Mr. Dorsett also spoke of the indirect effect the restart would have on local businesses. “For instance, indirect effects would consist of jobs created at the supplier for the facility,” he said, including building supplies purchased at local stores and wholesalers. “This would add an additional approximately 98 jobs,” he said. Mr. Dorsett said B.E.R. expects consumer spending will rise as residents’ purchasing power grows.
Mr. Sweet emphasized Limetree Bay’s determination to seek out former HOVENSA employees, many of whom have moved to various parts of the U.S., Canada and the Middle East in search of opportunities, and lure them back to St. Croix to work at the refinery. Mr. Sweet said some have already returned, and that Limetree Bay has been going through a long list of the former workers in an effort to assure that the refinery is filled with local individuals.
The officials stressed Limetree Bay’s determination to hire locals. But some senators sought to understand the definition of a local as it relates to the agreement, which Mr. Walker described as essentially someone who has lived in the territory for a year. Senator Dwayne DeGraff expressed concern with the definition, stating that anyone could come to the territory, live here for a year and be considered a local. But he was quickly reminded that the U.S. Virgin Islands is owned by the U.S., and that defining who constitutes a local any stricter would violate individual rights of American citizens.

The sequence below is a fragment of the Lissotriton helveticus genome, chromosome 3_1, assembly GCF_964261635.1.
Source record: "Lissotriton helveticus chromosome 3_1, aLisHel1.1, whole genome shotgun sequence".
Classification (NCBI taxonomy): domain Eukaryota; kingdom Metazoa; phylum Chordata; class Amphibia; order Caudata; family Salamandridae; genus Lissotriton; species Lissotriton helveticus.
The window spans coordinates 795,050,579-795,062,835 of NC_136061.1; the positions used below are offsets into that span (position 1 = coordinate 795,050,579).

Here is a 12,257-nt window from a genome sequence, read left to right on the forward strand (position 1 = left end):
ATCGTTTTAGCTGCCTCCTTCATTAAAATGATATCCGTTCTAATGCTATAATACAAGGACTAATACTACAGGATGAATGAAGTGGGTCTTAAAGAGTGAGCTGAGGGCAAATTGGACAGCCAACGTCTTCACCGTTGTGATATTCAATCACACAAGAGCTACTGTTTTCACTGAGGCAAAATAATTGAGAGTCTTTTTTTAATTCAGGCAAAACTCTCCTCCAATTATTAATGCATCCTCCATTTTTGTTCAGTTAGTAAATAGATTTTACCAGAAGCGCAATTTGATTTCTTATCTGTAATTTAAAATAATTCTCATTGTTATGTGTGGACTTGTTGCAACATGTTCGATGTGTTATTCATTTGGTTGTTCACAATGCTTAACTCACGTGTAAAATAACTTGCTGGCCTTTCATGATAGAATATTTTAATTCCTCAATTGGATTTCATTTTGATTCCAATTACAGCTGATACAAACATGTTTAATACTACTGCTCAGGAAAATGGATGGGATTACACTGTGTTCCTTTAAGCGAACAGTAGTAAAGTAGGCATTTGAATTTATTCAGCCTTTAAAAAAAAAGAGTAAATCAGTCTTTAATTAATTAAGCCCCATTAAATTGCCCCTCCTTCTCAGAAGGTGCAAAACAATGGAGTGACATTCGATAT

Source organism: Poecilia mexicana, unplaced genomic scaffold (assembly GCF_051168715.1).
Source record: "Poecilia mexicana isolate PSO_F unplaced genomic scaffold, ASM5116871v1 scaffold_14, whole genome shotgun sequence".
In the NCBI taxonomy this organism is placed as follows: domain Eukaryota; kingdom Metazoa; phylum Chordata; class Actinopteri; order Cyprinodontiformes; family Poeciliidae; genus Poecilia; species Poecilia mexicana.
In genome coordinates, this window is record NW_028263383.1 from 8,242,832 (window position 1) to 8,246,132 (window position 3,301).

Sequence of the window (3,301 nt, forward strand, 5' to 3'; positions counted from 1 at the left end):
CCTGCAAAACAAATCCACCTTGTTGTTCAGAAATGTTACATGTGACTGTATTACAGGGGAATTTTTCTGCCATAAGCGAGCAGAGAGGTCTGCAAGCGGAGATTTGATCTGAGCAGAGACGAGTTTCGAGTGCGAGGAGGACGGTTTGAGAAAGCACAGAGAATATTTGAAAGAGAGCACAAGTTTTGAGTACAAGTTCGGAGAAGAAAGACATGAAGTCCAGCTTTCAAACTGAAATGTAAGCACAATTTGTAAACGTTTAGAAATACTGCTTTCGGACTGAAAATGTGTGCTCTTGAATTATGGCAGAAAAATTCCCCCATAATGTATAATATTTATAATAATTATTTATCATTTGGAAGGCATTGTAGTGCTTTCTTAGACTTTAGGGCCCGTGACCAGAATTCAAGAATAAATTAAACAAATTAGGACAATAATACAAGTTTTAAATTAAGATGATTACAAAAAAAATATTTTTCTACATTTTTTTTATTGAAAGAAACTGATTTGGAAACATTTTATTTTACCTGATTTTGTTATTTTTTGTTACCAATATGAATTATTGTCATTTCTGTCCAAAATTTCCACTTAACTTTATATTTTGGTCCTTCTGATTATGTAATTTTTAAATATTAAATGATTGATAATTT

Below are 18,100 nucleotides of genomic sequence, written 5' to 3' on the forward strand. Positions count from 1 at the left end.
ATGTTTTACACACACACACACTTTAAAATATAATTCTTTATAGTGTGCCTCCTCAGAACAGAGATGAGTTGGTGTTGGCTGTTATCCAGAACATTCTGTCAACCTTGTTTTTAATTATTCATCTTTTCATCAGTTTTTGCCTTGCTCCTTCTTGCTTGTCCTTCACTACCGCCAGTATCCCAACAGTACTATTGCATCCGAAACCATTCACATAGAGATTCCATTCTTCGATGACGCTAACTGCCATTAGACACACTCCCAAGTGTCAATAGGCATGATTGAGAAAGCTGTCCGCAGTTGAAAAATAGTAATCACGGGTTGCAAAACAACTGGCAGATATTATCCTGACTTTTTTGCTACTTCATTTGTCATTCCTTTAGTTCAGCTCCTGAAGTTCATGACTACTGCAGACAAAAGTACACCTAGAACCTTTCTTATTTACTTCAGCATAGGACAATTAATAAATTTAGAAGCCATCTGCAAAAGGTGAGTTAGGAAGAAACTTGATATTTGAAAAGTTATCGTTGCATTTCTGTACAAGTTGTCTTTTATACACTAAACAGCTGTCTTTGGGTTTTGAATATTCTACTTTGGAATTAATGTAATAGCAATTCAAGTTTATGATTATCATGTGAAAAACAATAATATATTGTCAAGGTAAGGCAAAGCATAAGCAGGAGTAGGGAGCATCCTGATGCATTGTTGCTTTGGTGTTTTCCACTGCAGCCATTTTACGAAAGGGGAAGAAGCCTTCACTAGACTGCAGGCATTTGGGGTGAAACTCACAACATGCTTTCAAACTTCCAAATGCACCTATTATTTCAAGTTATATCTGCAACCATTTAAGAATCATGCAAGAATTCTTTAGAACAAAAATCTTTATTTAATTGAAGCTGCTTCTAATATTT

A key area of concern for lawmakers was the environmental impact of the possible restart, and they sought clarification from testifiers. Senator Nereida Rivera-O’Reilly in particular, who has conducted extensive research on the matter, sought assurances from Department of Planning and Natural Resources Commissioner Dawn Henry that Environmental Protection Agency (E.P.A.) rules would be enforced. Ms. Rivera-O’Reilly also asked Mrs. Henry whether the territory could come up with its own environmental protection rules even stronger than those of the E.P.A. Mrs. Henry responded affirmatively, and said such rules would not need legislation to be applied.
Senators indicated on Friday that they would remove other portions of the bill that are not directly related to refining and deliberate on those other aspects — including the new hotel project on St. Thomas and matters related to G.E.R.S. — separately. And some lawmakers complained that the time given to ratify the measure was not adequate for such a landmark agreement.
Most of them appeared to be in support of refining on St. Croix, however, cognizant of the economic impact it would have on the St. Croix and Virgin Islands economy. But Senator Positive Nelson appeared to be staunchly opposed to the agreement, passionately raising the environmental and health impacts of a restart of oil refining on the south shore, even after the promise of strict oversight by D.P.N.R., and the fact that Limetree Bay Terminals has had a good record relative to the environment. (The facility has had five oil spills since its two-year existence, Mr. Sweet said, none of which were major and all of which came within the first year when Limetree Bay was still in the process of inspecting lines that were not in use since the 2012 closure of HOVENSA. And none of the spills was on a scale to warrant D.P.N.R. intervention, Mr. Sweet said.)